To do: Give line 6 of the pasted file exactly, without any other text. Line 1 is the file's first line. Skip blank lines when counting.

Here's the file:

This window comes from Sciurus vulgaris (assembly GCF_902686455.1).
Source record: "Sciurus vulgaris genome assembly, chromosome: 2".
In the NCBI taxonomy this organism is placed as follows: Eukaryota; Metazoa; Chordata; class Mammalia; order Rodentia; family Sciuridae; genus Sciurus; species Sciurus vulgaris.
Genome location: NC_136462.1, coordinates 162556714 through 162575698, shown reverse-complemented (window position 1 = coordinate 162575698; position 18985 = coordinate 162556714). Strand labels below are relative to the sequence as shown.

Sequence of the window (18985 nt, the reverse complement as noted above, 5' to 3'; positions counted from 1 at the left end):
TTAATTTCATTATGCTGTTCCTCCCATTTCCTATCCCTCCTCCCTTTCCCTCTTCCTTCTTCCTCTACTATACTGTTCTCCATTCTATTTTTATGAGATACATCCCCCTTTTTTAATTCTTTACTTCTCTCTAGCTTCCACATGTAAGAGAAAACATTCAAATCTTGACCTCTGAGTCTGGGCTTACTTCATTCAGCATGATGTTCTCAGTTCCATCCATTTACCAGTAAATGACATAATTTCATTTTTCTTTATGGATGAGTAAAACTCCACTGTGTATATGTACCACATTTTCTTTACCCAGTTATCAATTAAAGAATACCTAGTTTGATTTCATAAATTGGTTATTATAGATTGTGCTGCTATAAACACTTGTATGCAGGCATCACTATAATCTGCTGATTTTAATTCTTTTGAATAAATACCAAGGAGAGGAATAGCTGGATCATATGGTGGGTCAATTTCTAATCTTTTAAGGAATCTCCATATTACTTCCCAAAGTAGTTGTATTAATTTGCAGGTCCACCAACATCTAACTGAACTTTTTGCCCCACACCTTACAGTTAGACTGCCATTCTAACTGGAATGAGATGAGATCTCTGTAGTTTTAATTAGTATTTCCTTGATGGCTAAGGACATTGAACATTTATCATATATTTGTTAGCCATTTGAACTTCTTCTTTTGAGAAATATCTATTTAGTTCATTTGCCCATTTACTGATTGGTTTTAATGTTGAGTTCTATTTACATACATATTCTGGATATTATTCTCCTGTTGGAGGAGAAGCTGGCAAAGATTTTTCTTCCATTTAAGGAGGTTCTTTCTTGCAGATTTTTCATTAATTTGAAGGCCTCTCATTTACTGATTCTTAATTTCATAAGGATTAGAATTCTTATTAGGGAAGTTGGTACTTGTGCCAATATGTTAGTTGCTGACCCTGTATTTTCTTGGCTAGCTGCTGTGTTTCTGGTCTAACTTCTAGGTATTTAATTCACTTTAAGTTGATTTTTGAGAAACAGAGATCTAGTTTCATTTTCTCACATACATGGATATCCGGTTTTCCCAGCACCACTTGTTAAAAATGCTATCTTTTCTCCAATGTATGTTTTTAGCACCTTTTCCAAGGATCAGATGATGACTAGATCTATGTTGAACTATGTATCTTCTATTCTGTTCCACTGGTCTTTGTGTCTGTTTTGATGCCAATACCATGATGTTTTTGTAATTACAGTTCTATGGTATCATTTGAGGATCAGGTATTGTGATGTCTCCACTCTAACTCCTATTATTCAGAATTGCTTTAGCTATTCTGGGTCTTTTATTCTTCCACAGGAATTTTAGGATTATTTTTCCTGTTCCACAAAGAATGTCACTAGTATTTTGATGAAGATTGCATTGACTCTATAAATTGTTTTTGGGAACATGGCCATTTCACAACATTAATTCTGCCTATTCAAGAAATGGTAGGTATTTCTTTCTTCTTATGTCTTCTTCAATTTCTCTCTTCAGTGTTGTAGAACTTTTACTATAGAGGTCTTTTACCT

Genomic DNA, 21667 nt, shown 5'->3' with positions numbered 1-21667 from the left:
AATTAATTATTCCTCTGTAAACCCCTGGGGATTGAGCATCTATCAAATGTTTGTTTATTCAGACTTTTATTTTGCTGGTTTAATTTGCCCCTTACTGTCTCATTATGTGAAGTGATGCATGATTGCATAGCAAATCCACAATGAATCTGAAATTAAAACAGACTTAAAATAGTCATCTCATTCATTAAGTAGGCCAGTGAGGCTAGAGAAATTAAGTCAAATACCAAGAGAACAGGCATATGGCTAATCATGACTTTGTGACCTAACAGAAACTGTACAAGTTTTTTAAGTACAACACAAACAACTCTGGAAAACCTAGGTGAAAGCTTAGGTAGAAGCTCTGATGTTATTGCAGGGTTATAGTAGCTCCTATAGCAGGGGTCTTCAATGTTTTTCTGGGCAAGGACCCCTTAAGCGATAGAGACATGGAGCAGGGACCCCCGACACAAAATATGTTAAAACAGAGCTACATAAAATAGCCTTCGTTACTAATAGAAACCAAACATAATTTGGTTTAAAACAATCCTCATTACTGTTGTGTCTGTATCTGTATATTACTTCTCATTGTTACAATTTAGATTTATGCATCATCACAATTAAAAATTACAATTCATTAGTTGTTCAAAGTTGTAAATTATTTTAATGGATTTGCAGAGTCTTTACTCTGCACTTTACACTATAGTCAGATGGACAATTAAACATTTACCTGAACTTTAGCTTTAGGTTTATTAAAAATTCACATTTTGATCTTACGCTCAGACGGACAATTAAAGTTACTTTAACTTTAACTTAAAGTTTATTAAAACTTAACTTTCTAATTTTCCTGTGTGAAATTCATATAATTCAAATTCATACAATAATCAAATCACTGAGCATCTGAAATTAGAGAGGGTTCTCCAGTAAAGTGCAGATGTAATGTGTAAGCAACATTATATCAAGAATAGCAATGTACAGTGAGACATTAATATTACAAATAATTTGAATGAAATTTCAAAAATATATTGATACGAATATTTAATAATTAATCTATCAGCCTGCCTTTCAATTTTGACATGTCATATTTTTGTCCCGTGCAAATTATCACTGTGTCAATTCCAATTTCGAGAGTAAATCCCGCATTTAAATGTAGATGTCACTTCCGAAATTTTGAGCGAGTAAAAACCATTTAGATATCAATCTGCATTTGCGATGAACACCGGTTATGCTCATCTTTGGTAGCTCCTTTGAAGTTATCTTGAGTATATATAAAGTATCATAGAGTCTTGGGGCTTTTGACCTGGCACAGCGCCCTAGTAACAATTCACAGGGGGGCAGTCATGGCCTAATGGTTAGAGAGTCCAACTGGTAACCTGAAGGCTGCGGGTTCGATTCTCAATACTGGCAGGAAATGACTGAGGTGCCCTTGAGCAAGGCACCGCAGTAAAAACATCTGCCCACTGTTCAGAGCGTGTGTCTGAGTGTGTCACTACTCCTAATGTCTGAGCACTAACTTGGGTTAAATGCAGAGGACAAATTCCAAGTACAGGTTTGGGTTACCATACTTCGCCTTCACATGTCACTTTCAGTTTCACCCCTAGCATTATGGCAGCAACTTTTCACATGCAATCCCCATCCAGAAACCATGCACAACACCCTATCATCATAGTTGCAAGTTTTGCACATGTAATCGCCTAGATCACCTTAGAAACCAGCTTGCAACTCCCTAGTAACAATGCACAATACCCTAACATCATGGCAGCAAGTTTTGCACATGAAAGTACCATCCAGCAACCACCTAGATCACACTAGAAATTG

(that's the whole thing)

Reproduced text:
TTAATTTCATTATGCTGTTCCTCCCATTTCCTATCCCTCCTCCCTTTCCCTCTTCCTTCTTCCTCTACTATACTGTTCTCCATTCTATTTTTATGAGATACATCCCCCTTTTTTAATTCTTTACTTCTCTCTAGCTTCCACATGTAAGAGAAAACATTCAAATCTTGACCTCTGAGTCTGGGCTTACTTCATTCAGCATGATGTTCTCAGTTCCATCCATTTACCAGTAAATGACATAATTTCATTTTTCTTTATGGATGAGTAAAACTCCACTGTGTATATGTACCACATTTTCTTTACCCAGTTATCAATTAAAGAATACCTAGTTTGATTTCATAAATTGGTTATTATAGATTGTGCTGCTATAAACACTTGTATGCAGGCATCACTATAATCTGCTGATTTTAATTCTTTTGAATAAATACCAAGGAGAGGAATAGCTGGATCATATGGTGGGTCAATTTCTAATCTTTTAAGGAATCTCCATATTACTTCCCAAAGTAGTTGTATTAATTTGCAGGTCCACCAACATCTAACTGAACTTTTTGCCCCACACCTTACAGTTAGACTGCCATTCTAACTGGAATGAGATGAGATCTCTGTAGTTTTAATTAGTATTTCCTTGATGGCTAAGGACATTGAACATTTATCATATATTTGTTAGCCATTTGAACTTCTTCTTTTGAGAAATATCTATTTAGTTCATTTGCCCATTTACTGATTGGTTTTAATGTTGAGTTCTATTTACATACATATTCTGGATATTATTCTCCTGTTGGAGGAGAAGCTGGCAAAGATTTTTCTTCCATTTAAGGAGGTTCTTTCTTGCAGATTTTTCATTAATTTGAAGGCCTCTCATTTACTGATTCTTAATTTCATAAGGATTAGAATTCTTATTAGGGAAGTTGGTACTTGTGCCAATATGTTAGTTGCTGACCCTGTATTTTCTTGGCTAGCTGCTGTGTTTCTGGTCTAACTTCTAGGTATTTAATTCACTTTAAGTTGATTTTTGAGAAACAGAGATCTAGTTTCATTTTCTCACATACATGGATATCCGGTTTTCCCAGCACCACTTGTTAAAAATGCTATCTTTTCTCCAATGTATGTTTTTAGCACCTTTTCCAAGGATCAGATGATGACTAGATCTATGTTGAACTATGTATCTTCTATTCTGTTCCACTGGTCTTTGTGTCTGTTTTGATGCCAATACCATGATGTTTTTGTAATTACAGTTCTATGGTATCATTTGAGGATCAGGTATTGTGATGTCTCCACTCTAACTCCTATTATTCAGAATTGCTTTAGCTATTCTGGGTCTTTTATTCTTCCACAGGAATTTTAGGATTATTTTTCCTGTTCCACAAAGAATGTCACTAGTATTTTGATGAAGATTGCATTGACTCTATAAATTGTTTTTGGGAACATGGCCATTTCACAACATTAATTCTGCCTATTCAAGAAATGGTAGGTATTTCTTTCTTCTTATGTCTTCTTCAATTTCTCTCTTCAGTGTTGTAGAACTTTTACTATAGAGGTCTTTTACCT